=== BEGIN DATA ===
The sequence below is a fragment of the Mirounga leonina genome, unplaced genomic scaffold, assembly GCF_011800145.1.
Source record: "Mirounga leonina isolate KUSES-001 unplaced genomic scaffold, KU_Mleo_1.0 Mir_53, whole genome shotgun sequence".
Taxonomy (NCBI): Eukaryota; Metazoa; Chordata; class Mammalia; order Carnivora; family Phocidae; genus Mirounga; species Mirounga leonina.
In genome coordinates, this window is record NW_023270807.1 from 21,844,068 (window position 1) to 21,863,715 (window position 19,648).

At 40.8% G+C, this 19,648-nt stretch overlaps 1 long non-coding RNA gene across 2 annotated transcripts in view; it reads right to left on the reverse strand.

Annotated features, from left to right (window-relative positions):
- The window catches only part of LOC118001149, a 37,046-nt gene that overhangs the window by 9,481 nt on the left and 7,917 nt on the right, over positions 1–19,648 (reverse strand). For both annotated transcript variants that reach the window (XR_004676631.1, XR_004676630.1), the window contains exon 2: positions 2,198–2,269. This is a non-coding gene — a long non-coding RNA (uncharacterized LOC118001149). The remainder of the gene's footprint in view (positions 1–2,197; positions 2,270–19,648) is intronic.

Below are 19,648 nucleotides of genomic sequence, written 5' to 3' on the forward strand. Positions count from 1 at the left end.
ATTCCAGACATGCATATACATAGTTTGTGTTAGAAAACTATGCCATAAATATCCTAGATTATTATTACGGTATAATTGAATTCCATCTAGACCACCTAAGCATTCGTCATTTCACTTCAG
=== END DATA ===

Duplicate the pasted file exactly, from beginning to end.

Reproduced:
The sequence below is a fragment of the Mirounga leonina genome, unplaced genomic scaffold, assembly GCF_011800145.1.
Source record: "Mirounga leonina isolate KUSES-001 unplaced genomic scaffold, KU_Mleo_1.0 Mir_53, whole genome shotgun sequence".
Taxonomy (NCBI): Eukaryota; Metazoa; Chordata; class Mammalia; order Carnivora; family Phocidae; genus Mirounga; species Mirounga leonina.
In genome coordinates, this window is record NW_023270807.1 from 21,844,068 (window position 1) to 21,863,715 (window position 19,648).

At 40.8% G+C, this 19,648-nt stretch overlaps 1 long non-coding RNA gene across 2 annotated transcripts in view; it reads right to left on the reverse strand.

Annotated features, from left to right (window-relative positions):
- The window catches only part of LOC118001149, a 37,046-nt gene that overhangs the window by 9,481 nt on the left and 7,917 nt on the right, over positions 1–19,648 (reverse strand). For both annotated transcript variants that reach the window (XR_004676631.1, XR_004676630.1), the window contains exon 2: positions 2,198–2,269. This is a non-coding gene — a long non-coding RNA (uncharacterized LOC118001149). The remainder of the gene's footprint in view (positions 1–2,197; positions 2,270–19,648) is intronic.

Below are 19,648 nucleotides of genomic sequence, written 5' to 3' on the forward strand. Positions count from 1 at the left end.
ATTCCAGACATGCATATACATAGTTTGTGTTAGAAAACTATGCCATAAATATCCTAGATTATTATTACGGTATAATTGAATTCCATCTAGACCACCTAAGCATTCGTCATTTCACTTCAG